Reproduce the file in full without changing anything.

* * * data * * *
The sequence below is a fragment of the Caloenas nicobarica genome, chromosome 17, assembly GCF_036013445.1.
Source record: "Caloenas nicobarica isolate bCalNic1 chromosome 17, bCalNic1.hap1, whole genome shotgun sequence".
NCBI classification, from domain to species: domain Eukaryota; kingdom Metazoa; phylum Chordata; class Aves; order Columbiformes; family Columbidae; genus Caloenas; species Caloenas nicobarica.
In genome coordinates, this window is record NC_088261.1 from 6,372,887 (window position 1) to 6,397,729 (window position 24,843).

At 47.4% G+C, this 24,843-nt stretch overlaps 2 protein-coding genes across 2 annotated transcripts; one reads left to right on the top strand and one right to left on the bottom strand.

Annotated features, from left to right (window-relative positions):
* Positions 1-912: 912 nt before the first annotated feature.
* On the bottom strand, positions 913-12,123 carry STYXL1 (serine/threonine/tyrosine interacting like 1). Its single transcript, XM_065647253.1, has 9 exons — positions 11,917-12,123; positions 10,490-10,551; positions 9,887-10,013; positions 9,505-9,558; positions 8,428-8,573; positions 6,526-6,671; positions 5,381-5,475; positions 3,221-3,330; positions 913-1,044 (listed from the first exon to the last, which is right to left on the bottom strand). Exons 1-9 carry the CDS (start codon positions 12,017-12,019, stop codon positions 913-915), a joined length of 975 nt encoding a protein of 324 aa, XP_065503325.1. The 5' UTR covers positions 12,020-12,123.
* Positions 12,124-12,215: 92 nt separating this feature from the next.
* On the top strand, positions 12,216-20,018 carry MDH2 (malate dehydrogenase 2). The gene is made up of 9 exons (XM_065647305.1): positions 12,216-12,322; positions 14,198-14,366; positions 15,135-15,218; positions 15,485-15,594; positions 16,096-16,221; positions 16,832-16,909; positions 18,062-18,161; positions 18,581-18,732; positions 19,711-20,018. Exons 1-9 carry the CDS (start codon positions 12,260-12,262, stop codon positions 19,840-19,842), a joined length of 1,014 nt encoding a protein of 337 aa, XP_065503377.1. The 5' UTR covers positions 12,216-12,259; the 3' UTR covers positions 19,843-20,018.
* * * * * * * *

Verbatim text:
The sequence below is a fragment of the Caloenas nicobarica genome, chromosome 17, assembly GCF_036013445.1.
Source record: "Caloenas nicobarica isolate bCalNic1 chromosome 17, bCalNic1.hap1, whole genome shotgun sequence".
NCBI classification, from domain to species: domain Eukaryota; kingdom Metazoa; phylum Chordata; class Aves; order Columbiformes; family Columbidae; genus Caloenas; species Caloenas nicobarica.
In genome coordinates, this window is record NC_088261.1 from 6,372,887 (window position 1) to 6,397,729 (window position 24,843).

At 47.4% G+C, this 24,843-nt stretch overlaps 2 protein-coding genes across 2 annotated transcripts; one reads left to right on the top strand and one right to left on the bottom strand.

Annotated features, from left to right (window-relative positions):
* Positions 1-912: 912 nt before the first annotated feature.
* On the bottom strand, positions 913-12,123 carry STYXL1 (serine/threonine/tyrosine interacting like 1). Its single transcript, XM_065647253.1, has 9 exons — positions 11,917-12,123; positions 10,490-10,551; positions 9,887-10,013; positions 9,505-9,558; positions 8,428-8,573; positions 6,526-6,671; positions 5,381-5,475; positions 3,221-3,330; positions 913-1,044 (listed from the first exon to the last, which is right to left on the bottom strand). Exons 1-9 carry the CDS (start codon positions 12,017-12,019, stop codon positions 913-915), a joined length of 975 nt encoding a protein of 324 aa, XP_065503325.1. The 5' UTR covers positions 12,020-12,123.
* Positions 12,124-12,215: 92 nt separating this feature from the next.
* On the top strand, positions 12,216-20,018 carry MDH2 (malate dehydrogenase 2). The gene is made up of 9 exons (XM_065647305.1): positions 12,216-12,322; positions 14,198-14,366; positions 15,135-15,218; positions 15,485-15,594; positions 16,096-16,221; positions 16,832-16,909; positions 18,062-18,161; positions 18,581-18,732; positions 19,711-20,018. Exons 1-9 carry the CDS (start codon positions 12,260-12,262, stop codon positions 19,840-19,842), a joined length of 1,014 nt encoding a protein of 337 aa, XP_065503377.1. The 5' UTR covers positions 12,216-12,259; the 3' UTR covers positions 19,843-20,018.